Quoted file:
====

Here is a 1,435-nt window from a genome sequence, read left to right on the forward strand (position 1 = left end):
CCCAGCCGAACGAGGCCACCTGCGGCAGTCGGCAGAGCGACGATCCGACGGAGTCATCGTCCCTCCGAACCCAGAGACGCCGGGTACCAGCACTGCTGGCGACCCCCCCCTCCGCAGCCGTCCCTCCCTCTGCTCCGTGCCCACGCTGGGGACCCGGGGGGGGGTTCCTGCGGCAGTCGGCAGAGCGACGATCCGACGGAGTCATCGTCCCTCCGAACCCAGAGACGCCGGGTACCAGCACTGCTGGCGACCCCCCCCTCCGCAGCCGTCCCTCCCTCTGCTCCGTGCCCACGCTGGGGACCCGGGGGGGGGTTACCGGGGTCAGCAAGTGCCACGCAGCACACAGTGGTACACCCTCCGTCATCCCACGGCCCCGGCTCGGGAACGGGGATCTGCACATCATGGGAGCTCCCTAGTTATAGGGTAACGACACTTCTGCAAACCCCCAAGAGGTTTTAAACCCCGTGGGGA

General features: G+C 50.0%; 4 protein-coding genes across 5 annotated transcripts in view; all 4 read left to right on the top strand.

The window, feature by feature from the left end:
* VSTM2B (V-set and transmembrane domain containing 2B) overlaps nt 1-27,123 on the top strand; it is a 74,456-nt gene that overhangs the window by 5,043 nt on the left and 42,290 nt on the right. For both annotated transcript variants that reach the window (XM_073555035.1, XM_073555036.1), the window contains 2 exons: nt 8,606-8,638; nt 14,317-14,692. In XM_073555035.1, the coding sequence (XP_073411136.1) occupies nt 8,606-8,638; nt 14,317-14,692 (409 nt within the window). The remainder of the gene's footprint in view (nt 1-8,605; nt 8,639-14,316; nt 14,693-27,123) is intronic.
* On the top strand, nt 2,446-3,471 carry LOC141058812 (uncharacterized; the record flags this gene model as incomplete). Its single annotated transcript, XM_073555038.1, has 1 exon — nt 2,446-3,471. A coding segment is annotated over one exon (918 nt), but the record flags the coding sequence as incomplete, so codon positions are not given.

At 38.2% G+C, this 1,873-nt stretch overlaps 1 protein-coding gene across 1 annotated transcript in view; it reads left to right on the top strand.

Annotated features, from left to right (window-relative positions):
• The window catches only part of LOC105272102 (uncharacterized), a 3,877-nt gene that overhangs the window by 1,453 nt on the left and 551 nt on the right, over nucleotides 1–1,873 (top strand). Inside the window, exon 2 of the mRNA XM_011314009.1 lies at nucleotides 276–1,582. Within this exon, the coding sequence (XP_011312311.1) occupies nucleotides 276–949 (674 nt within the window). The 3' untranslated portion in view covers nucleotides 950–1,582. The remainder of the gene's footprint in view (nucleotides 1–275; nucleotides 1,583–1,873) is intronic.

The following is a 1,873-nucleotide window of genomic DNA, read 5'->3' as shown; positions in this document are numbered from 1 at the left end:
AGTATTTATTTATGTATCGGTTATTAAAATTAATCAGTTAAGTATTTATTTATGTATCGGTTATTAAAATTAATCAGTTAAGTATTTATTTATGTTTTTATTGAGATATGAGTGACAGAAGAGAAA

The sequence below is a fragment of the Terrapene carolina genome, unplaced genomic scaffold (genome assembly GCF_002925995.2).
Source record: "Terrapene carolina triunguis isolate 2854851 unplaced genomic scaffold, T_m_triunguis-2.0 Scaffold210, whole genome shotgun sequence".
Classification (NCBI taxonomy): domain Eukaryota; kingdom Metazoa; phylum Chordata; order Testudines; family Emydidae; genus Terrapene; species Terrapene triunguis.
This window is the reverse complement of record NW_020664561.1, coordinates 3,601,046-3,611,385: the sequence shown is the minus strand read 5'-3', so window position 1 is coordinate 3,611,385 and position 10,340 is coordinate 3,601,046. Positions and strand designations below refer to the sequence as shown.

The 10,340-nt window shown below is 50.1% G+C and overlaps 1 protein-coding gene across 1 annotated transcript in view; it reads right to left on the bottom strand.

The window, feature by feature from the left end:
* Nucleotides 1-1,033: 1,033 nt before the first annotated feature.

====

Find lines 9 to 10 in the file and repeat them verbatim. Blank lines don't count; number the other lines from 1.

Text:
• The window catches only part of LOC105272102 (uncharacterized), a 3,877-nt gene that overhangs the window by 1,453 nt on the left and 551 nt on the right, over nucleotides 1–1,873 (top strand). Inside the window, exon 2 of the mRNA XM_011314009.1 lies at nucleotides 276–1,582. Within this exon, the coding sequence (XP_011312311.1) occupies nucleotides 276–949 (674 nt within the window). The 3' untranslated portion in view covers nucleotides 950–1,582. The remainder of the gene's footprint in view (nucleotides 1–275; nucleotides 1,583–1,873) is intronic.

The following is a 1,873-nucleotide window of genomic DNA, read 5'->3' as shown; positions in this document are numbered from 1 at the left end: